Brianna Baxter, Kinesiology major, works on her online class at SF State’s J. Paul Leonard Library on June 12, 2023. (Tam Vu / Golden Gate Xpress) (Ta)
Brianna Baxter, Kinesiology major, works on her online class at SF State’s J. Paul Leonard Library on June 12, 2023. (Tam Vu / Golden Gate Xpress)


SF State summer classes accelerated with a five-week structure

June 15, 2023

With their shortened time frame of five weeks as opposed to the regular 16-week semester, summer classes place significant pressure on students and limit the opportunity for professors to actively engage with their classes.

San Francisco State University offers over 600 undergraduate and graduate courses through in-person, online in-synchronous and asynchronous formats during the summer. However, students and professors may feel that the pacing of their classes is too much to handle and not worth the price, given that a normal semester consists of 16 weeks with more free time in between assignments.

Most of the workload in courses offered this summer is structured in a way that students have to complete multiple modules in a week. Summer courses are structured to fit 16 weeks of lectures, assignments and exams into five weeks. This not only puts a strain on students but also on professors who have to teach and grade these courses.

While fall and spring semester classes of oral communication meet in person for three to five hours a week, online summer classes only give them two hours a week to discuss assignments, expectations and also to present lectures.

Suzanne Pullen, a professor at San Francisco State in communications studies, graduated from the university in 1992 and has been teaching on campus since 2015.

“I only meet with students for two hours a week and so I can’t really do any activities, have one-on-ones or work collaboratively,” Pullen said. “My biggest concern is that students will take the class and not realize until after the drop deadline that they can’t manage this workload.”

Pullen believes a minimum of six weeks could suffice for both students and faculty during the summer to relieve some stress. This would at least give the students and professors more time to build a relationship and allow themselves to be integrated into the class and not solely focused on turning in assignments.

“Not only is it hard for students, but it’s hard for the faculty. If we do a class that’s scaffolded there’s lots of building blocks and a lot of grading to do in a very short period of time,” Pullen said. “It’s already hard enough to teach a class that has public speaking, so in a short period of time it’s really hard to build up the trust and connection between your classmates in order to be able to take more risks with each other.”

With the way the SF State summer semester system is set up, most students enroll in the minimum number of six units to be eligible for financial aid. Students may be taking summer classes to either retake a class, get ahead on units or complete a prerequisite course for their majors.

“I wanted to do summer classes to be able to graduate on time but it is hard because it’s online,” said Brianna Baxter, a kinesiology major entering their fourth year. “The downsides to taking summer classes would be that it’s really expensive, compared to the tuition during the school year.”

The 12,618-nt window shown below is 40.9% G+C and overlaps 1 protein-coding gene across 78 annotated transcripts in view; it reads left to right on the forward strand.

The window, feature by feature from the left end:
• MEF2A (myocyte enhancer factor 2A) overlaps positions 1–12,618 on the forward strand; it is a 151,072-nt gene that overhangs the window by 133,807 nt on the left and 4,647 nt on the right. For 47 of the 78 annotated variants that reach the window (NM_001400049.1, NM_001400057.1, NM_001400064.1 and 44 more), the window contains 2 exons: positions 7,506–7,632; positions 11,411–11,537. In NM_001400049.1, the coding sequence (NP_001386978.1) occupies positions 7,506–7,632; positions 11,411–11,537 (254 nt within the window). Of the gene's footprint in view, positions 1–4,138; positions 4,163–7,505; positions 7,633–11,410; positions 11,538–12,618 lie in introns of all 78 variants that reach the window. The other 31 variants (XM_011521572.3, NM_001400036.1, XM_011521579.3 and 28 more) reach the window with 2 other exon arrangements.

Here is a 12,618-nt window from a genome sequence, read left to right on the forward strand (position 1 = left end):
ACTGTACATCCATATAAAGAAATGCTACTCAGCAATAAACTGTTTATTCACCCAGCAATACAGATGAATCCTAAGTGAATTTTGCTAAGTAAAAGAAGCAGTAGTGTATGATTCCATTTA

At SF State, classes can range between $3000-$5,000 for five weeks of in-person courses, $6,000-$9,500 for 10 weeks of in-person courses, or almost $400 per unit for fully online courses. Baxter is enrolled in six units for online classes. However, she did not qualify due to her parents’ occupational income thus denying her financial aid, resulting in her owing almost $2,500 to the university.

Melaine Hernandez, also a kinesiology major entering their fourth year, enrolled in two classes worth four units, which do not meet the requirement of six units to qualify. She is currently enrolled in research methods and kinesiology and a human biology lab.

“I have to take a research methods class in order for my other major core classes to open up,” Hernandez said. “If I didn’t take this class, that would have put me a semester behind. I don’t want that so I decided to take it to stay on track and graduate on time.”

Most majors on campus require certain courses to be passed as a prerequisite before being eligible to enroll in upper-division courses. According to the University’s undergraduate graduation requirements, all majors have at least one GWAR course, a graduation writing assessment requirement, that is required to graduate and to enroll in certain upper-division courses.

“I have to read 21 chapters, read two articles, take a quiz and write two pages for each article I read,” Hernandez said. “I feel something like that would be better spread out throughout a month, not in a week.”

The second week of summer classes is already in motion, and students may have already begun preparing for exams. July 7 is the last day of summer classes and the fall semester begins a couple weeks after on Aug. 21.

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About the Contributors
Photo of Bryan Chavez
Bryan Chavez, Multimedia Editor
Bryan Chavez (he/him) is a reporter for SF State’s Golden Gate Xpress. He is a senior pursuing a major in Journalism with a minor in Sociology. As a lifelong resident of the Bay Area, Bryan aspires to become a beat writer for the Golden State Warriors or any other major league sports team in the region. Beyond his journalistic pursuits, he enjoys engaging in hobbies such as hiking, painting, and building with Legos during his free time.

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